Ag Economy Faces Global Risks

Farm Economy Continues to Weather War, Supply Chain Issues, Inflation, Labor Shortage

Chris Clayton
By  Chris Clayton , DTN Ag Policy Editor
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Kip Tom, far left, former ambassador to the U.N. Food & Agriculture Organization, talks with Daniel Whitley, administrator for USDA's Foreign Agricultural Service; Christine Cochran, president and CEO of SNAC International; and Arlan Suderman, chief commodities economist for Stone X Group Inc. The panel discussion was part of an Ag Outlook Forum on Monday in Kansas City, Missouri. (DTN photo by Chris Clayton)

KANSAS CITY, Mo. (DTN) -- U.S. farmers right now are in a good economic position. However, macro-economic challenges remain while the war in Ukraine has further wrecked supply chains and put increasing expectations on U.S. farmers to increase production of crops such as wheat.

That's a high-level summary of some of the key points from speakers Monday at an Ag Outlook Forum hosted by the Agricultural Business Council of Kansas City and Agri-Pulse.


Despite higher-priced inputs, interest rates and inflation, overall conditions for Midwest farmers right now are stronger than they were before the pandemic, said Nate Kauffman, an economist for the Omaha branch of the Federal Reserve Bank of Kansas City.

"At a high level, economic conditions in agriculture are remarkably strong," Kauffman said.

Kauffman later added, "Many producers are in a good financial condition this year" with "very limited signs of financial stress."

Before the pandemic, agriculture was facing prolonged periods of economic stress and challenges with trade. Fast forward -- incomes are "incredibly high" despite more expensive input costs. Land values are 25% to 30% higher than before the pandemic, Kauffman noted.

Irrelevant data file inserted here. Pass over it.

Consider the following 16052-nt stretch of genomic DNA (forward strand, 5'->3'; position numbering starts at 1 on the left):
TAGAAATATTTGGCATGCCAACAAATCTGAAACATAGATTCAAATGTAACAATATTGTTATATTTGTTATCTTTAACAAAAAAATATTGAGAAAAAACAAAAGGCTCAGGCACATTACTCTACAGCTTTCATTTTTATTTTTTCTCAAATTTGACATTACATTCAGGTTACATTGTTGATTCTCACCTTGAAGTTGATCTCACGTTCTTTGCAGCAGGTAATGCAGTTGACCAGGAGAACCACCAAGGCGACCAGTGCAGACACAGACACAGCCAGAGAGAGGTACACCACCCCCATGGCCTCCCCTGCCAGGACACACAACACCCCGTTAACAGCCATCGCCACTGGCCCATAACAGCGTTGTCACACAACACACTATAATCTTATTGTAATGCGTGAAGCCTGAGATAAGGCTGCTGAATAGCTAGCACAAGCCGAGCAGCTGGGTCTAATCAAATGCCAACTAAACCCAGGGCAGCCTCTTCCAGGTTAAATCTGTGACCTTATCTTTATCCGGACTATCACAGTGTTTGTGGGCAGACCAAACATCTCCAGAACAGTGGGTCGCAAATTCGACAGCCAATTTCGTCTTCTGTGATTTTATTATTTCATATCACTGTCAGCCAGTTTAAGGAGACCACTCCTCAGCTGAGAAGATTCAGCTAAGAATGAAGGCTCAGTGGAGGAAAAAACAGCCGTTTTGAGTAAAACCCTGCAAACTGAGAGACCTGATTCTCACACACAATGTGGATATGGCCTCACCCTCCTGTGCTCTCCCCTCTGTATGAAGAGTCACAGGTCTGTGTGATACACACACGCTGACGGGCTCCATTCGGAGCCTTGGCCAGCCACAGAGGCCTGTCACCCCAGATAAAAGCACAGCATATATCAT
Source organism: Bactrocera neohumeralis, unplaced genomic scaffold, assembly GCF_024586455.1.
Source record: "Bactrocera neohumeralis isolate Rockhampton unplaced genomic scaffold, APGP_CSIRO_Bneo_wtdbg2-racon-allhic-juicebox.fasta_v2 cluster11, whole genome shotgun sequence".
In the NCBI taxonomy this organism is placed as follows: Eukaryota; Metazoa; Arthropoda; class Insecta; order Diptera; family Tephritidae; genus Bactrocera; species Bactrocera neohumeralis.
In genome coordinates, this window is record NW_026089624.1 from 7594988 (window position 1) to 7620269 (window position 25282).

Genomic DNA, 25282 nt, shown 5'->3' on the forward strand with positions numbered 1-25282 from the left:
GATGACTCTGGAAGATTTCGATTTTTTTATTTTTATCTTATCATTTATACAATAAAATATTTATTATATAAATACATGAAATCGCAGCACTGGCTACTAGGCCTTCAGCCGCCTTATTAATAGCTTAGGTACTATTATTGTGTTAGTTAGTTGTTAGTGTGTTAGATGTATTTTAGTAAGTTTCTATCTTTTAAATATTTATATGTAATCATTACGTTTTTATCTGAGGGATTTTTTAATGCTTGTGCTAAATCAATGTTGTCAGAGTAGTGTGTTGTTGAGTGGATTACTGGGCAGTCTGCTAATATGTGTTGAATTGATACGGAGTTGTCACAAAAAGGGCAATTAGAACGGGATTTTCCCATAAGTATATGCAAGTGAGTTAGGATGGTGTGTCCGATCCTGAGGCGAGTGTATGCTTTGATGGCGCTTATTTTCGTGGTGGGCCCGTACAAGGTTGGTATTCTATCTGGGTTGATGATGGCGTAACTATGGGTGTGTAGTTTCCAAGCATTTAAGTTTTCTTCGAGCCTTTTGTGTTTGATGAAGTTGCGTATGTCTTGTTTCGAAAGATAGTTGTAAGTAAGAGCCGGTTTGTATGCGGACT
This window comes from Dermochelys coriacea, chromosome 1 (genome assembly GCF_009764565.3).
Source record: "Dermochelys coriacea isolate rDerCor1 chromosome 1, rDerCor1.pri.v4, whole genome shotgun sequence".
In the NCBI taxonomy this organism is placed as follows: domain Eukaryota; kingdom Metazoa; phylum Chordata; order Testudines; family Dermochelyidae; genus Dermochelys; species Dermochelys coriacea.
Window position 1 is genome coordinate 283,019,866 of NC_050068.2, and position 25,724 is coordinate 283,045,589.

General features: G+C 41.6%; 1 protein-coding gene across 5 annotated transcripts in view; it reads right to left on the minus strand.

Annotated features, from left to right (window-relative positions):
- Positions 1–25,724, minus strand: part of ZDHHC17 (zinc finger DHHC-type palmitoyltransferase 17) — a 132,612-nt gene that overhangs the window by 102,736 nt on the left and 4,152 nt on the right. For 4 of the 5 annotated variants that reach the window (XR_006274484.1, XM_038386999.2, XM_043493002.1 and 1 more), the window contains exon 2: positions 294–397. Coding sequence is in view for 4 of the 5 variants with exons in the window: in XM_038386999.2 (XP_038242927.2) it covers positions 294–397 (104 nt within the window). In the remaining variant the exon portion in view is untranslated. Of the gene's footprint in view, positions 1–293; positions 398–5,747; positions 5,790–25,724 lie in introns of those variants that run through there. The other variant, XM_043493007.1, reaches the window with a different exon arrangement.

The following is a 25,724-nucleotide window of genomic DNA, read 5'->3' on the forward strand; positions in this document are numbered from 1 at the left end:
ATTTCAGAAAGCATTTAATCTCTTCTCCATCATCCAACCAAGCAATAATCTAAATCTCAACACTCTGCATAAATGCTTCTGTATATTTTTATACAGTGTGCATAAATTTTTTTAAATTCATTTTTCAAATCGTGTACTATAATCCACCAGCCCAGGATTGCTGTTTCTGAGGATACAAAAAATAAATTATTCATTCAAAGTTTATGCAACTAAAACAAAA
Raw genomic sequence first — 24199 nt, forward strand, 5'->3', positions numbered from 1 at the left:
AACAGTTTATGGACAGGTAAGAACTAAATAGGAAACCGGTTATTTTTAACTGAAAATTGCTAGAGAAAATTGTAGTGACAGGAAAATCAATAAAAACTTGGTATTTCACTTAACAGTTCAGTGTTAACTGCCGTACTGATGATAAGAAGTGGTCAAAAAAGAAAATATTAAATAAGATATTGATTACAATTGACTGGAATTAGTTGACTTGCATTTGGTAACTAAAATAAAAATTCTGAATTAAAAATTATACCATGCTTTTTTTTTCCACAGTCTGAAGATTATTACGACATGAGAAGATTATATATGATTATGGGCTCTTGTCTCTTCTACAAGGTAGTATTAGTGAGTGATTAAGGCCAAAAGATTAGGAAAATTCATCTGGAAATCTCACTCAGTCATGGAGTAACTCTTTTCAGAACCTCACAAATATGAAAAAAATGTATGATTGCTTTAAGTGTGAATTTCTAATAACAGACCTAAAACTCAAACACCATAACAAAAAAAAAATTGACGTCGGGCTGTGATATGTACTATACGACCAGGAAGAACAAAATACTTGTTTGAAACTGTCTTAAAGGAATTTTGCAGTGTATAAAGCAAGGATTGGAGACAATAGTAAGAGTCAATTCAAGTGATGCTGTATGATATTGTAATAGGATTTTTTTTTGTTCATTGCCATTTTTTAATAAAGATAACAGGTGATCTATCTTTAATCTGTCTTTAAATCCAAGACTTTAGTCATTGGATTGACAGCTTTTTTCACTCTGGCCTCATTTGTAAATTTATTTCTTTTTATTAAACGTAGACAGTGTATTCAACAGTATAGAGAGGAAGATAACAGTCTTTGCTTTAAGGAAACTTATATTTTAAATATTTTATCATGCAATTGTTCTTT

Before the pandemic, economists worried about an uptick in loan default rates. Now, loan delinquencies "are at all-time lows," Kauffman said.

Still, there are growing macroeconomic headwinds. Broad economic growth is coming down quickly from a strong 2021 driven by demand and investment. Real gross domestic product (GDP), which was 5.7% in 2021, could fall to 1% for 2023 and possibly land in negative growth in 2023.

Banks also reported fewer farmers this year taking on new debt or renewing loans. Some of that loan demand has started to pick back up, Kauffman said, and farmers are now starting to see higher interest rates.

"I do think the higher interest rates will be a headwind, he said.

Along with higher interest rates, the dollar remains strong. These inflationary pressures could start to affect U.S. agricultural exports. "So, there are definitely risks," Kauffman said.


Labor right now remains a driver of inflationary pressure and it is affecting several agricultural industries.

Monica Massey, executive vice president and chief innovation officer for Dairy Farmers of America (DFA), said the average number of job openings since the pandemic has gone from 500 to 1,500, so the country's largest dairy cooperative is "losing ground."

"We're trying to run a business that runs 24/7," she said. "We're worried about keeping the business running when we can't keep people in."